HOW NOT TO LOSE YOUR SHIT WHEN YOU

LOSE YOUR WEDDING VENUE

 

1. Cry It Out

It feels like a breakup for a reason. You dated tons of other venues, but this one stole your heart. You moved fast. You started picturing your future together, making plans, finding yourself wanting to see it every day. Then BOOM. Ghosted. It just disappeared with little to no explanation. Allow yourself to grieve that loss.

2. Hold The Phone

You and your fiancé need time just the two of you to feel this together. Resist the urge to call in reinforcements right away. Take the evening, turn off your phones, have a nice dinner and just be together. Take a moment to remember that you still get to marry the wonderful human across from you, so where EVER that happens, it's still great news. Wine helps, which brings me to

3. Get Drunk on a Tuesday

It's totally acceptable to get drunk the night you find out. A little (read: a lot of) booze can really clear your head and empty your heart. Which is just what you need when your wedding gets a shakeup like this. Get tipsy and let loose. Let your emotions run wild. Just make sure your phone is nowhere near you so you don't send any messages you'll regret in the morning. 

4. Once You've Completed Steps 1-3, ABSOLUTELY CALL IN REINFORCEMENTS

Start with those closest to you. It helps if you have a baller fucking fiancé and maid of honor. Then when you're ready, take to the internet.

Facebook is a beautiful beast, full of people who can help you. I know you don't want to talk about it, but it is in your best interest to reach out and ask for help on this one. Not only could they have ideas you wouldn't have thought of, but just seeing all your friends and family rallying and supporting you can get you through this crazy time.

BONUS TIP: Write down the names of people who went above and beyond to help you. Make a note to send them a thank you note once the dust settles.

5. The Dishes Will Get Done...After You Find a Venue

Don't worry about letting a few things slip to the back burner. This is kind of a big deal, and people will understand if you need a few days to get your shit together. 

6. Don't Be Afraid to Use Your "I Lost My Venue" Card

You never know when your sob story will come in handy. You should totally include it in all your emails to new venues. People will pull strings for jilted brides. (If strings are pulled for you, be sure to write that name down for thank you notes, too.)

7. You CAN Put Lipstick on a Pig

As you're shopping for new venues, you're going to get a lot of No's, which might lead you to booking a less than ideal space. This is when you need to channel your inner Joanna Gaines and see the potential in places you might not immediately fall in love with. (You KNOW you wanted a reason to troll Pinterest again anyway!) White lights and candles go A LONG way in transforming a space.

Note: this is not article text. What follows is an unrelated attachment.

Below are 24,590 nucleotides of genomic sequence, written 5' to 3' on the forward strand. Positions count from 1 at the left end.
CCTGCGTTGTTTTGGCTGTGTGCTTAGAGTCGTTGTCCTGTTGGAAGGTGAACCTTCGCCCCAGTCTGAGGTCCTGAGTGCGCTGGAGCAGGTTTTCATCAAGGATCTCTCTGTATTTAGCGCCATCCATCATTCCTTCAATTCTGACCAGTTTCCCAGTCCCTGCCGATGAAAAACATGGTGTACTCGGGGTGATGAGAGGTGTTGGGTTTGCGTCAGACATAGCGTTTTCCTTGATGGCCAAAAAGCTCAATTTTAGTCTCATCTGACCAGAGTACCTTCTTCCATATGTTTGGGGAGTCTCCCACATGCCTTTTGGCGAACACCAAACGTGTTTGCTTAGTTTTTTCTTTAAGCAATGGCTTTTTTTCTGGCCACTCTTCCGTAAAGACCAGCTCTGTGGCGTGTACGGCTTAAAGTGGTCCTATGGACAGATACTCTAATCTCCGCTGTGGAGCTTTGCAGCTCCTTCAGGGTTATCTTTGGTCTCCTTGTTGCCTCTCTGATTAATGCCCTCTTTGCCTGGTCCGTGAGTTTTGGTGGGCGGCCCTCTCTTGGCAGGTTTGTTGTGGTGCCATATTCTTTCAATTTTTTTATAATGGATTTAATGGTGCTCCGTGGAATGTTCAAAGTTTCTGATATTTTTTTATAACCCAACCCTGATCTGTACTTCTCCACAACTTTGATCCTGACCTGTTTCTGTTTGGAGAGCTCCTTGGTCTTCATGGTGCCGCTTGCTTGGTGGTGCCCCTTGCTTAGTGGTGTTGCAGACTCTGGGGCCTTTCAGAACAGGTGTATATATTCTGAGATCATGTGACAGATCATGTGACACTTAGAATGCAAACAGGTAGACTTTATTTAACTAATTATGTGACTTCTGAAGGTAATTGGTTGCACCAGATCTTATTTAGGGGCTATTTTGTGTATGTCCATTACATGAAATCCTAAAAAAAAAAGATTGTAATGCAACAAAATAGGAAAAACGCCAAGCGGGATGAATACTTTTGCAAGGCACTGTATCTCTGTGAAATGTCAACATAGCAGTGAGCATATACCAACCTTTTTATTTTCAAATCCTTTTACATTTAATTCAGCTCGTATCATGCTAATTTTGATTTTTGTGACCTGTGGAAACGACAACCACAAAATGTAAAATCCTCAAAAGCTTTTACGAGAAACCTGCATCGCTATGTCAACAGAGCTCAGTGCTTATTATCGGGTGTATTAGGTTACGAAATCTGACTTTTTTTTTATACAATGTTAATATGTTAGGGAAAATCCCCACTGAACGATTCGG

BONUS TIP:  Your guests are going to remember how your wedding made them FEEL, not what color the walls were in the reception hall. 

8. #blessed

At this point, it could really do you some good to take a beat and make a list of all the things you DO still have. Your fiance, for starters. Your amazing wedding party, wonderful vendors, friends and family who are still super stoked for your wedding. Focusing on all that goodness is key.

9. When One Door Closes, Another One Opens to the Whitewashed Warehouse of Your Dreams

There is a solid chance that you will find an even better venue. It might not seem like it right now, but remember how you thought you'd be with your high school boo forever? How'd that work out? Chances are, you found someone way more awesome. If you're open to the possibility of finding something better, you will.


As you research and contact new venues, it's okay if you feel the tears and/or rage well up. Let them. But keep referring to Step #8 as often as you need to, and your wedding day will be even better than you'd imagined with that punk ass venue that cancelled on you.


Check back next week for Part 2: What the 3 Days After Losing Our Venue Actually Looked (and Felt) Like

Why I'm "Sex-Obsessed" and Why You Should Be, Too // WV Boudoir Photographer & Intimacy Advocate

If you're not familiar with my weekly "Frisky Fridays" feature (GO GET FAMILIAR, BB! @asyouareboudoir!), basically every week, I answer a sex question sent to me by a follower that I then take to my panel of "Sexperts" to help me answer. These questions range in sauciness from "How do we keep things interesting," to "I hate oral. Help!"

This feature prompted a comment within the family calling me "sex-obsessed."

As a whole, my family has been surprisingly supportive of my chosen photography genre. They're impressed by the images and proud of the work I've done to build the business.

But apparently, this Frisky Friday stuff crosses a line.

I was informed by my mother that a family member expressed disapproval of the weekly feature. Allow me to preface this by saying

1. My family is comprised of amazing humans, and I love all of them very, very much.

2. that anyone can feel how they want to feel. I am not under the delusion that all of my ideas, opinions and content will be loved by all people everywhere. 

But this struck a chord.